Myanmar sends two journalists to prison for seven years

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Two Reuters journalists who were accused of breaching Myanmar’s state secrets law during reporting of a massacre of Rohingya Muslims were on Monday jailed for seven years.

A court in Yangon sentenced Wa Lone, 32, and Kyaw Soe Oo, 28 under the colonial-era Official Secrets Act. The conviction has drawn outrage over the attack on press freedom and calls for their immediate release.

On the court steps, Kyaw Soe Oo was quoted as saying that the government could detain them in the prison but… “don’t close the ears and eyes of the people.” Wa Lone said they would will face the verdict with stability and courage.

Meanwhile, the Defence lawyer was reported to have said that an appeal would be lodged “as soon as possible” against the verdict.

Condemning the order, Human Rights Watch said that the Myanmar court’s conviction of two Reuters journalists on politically motivated charges heralds a return to the media repression seen during military rule.

“The outrageous convictions of the Reuters journalists show Myanmar courts’ willingness to muzzle those reporting on military atrocities,” said Human Rights Watch Asia director Brad Adams. “These sentences mark a new low for press freedom and further backsliding on rights under Aung San Suu Kyi’s government,” Adams said.

The two were arrested on December 12 after being invited to meet with police officials at a restaurant in Yangon, where they were handed rolled-up papers allegedly linked to the security force operations in Rakhine State. The Myanmar Police Force announced that the journalists were arrested for “illegally obtaining and possessing government documents,” with the intent “to send them to a foreign news agency.”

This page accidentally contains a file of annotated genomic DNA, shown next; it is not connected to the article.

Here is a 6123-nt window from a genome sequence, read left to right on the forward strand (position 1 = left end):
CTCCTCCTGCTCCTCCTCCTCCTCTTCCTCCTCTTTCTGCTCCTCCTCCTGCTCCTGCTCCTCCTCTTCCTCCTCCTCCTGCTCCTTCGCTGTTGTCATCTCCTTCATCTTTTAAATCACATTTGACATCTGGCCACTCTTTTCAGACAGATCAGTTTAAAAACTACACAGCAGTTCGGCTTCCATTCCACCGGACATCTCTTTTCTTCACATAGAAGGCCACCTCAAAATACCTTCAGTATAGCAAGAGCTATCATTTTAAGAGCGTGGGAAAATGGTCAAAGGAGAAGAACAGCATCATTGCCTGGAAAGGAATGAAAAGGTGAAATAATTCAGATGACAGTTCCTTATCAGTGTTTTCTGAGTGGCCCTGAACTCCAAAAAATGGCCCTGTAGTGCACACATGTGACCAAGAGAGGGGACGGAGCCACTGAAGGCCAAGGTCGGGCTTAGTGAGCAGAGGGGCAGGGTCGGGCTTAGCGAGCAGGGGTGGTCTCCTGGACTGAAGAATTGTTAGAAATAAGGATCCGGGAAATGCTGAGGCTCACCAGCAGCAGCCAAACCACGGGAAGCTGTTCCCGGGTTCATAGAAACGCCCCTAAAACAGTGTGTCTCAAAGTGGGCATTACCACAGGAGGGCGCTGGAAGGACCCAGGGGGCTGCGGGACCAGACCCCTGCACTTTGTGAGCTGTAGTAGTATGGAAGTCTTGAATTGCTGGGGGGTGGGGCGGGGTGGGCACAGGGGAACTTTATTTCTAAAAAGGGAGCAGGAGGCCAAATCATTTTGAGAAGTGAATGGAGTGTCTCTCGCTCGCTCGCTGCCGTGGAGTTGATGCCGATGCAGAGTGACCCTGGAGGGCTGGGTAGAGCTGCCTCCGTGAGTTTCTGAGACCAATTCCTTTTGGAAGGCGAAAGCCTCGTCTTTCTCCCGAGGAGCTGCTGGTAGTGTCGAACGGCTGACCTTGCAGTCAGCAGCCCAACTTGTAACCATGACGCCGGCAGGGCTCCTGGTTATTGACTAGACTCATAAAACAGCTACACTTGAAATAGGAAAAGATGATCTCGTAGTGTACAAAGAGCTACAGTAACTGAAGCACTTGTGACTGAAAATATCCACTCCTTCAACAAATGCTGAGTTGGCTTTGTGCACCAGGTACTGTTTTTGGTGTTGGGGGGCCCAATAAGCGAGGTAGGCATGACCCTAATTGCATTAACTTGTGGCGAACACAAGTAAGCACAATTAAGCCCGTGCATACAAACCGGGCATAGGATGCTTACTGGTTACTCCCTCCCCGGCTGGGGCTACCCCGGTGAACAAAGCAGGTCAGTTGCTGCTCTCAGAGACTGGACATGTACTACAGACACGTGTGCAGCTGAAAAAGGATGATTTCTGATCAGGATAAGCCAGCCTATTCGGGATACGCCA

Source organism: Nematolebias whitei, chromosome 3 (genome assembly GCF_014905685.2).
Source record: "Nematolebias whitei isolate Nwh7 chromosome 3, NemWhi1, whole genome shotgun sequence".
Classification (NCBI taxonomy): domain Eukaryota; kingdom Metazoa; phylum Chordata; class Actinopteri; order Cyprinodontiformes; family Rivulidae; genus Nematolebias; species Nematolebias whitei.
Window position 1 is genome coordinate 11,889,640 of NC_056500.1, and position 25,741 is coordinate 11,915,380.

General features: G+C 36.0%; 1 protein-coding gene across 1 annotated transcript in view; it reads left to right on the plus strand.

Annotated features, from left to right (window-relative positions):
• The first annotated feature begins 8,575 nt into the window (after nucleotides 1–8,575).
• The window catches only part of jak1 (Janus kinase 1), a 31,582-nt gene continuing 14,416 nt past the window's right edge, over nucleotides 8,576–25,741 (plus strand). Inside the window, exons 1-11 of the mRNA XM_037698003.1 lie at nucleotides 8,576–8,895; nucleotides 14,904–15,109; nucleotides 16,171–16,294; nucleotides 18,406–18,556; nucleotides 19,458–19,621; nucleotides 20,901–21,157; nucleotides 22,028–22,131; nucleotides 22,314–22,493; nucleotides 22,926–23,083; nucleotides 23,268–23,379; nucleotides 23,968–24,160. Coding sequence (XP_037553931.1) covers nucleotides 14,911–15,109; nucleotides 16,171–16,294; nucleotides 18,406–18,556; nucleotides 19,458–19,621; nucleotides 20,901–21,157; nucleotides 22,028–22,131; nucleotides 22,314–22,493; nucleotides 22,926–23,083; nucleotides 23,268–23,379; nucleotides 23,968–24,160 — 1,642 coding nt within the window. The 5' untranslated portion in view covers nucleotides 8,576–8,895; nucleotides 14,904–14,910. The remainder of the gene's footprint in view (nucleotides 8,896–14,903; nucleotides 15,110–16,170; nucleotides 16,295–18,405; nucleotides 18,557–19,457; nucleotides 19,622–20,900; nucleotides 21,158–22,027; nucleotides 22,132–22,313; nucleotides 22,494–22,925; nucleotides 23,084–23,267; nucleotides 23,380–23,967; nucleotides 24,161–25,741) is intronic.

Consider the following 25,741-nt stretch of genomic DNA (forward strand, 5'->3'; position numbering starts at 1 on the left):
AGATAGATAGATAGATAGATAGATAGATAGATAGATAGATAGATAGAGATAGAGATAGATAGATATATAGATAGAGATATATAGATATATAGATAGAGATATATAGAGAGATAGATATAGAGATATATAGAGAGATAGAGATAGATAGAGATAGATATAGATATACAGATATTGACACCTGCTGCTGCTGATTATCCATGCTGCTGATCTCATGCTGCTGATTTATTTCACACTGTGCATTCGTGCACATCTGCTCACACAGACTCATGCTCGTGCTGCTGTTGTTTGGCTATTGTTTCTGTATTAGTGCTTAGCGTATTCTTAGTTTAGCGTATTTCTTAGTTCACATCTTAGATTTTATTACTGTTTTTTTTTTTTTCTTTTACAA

Witness accounts of the arrest point to a case of entrapment. In April, a police captain testified that Police Brig. Gen. Tin Ko Ko had ordered the officers to “entrap” the journalists by planting “secret” documents on them.

“Myanmar’s leadership should immediately quash the verdicts and release Wa Lone and Kyaw Soe Oo. These convictions won’t hide the horrors against the Rohingya from the world – they merely reveal the precarious state of free speech in the country and the urgent need for international action to free these journalists,” Adams said.

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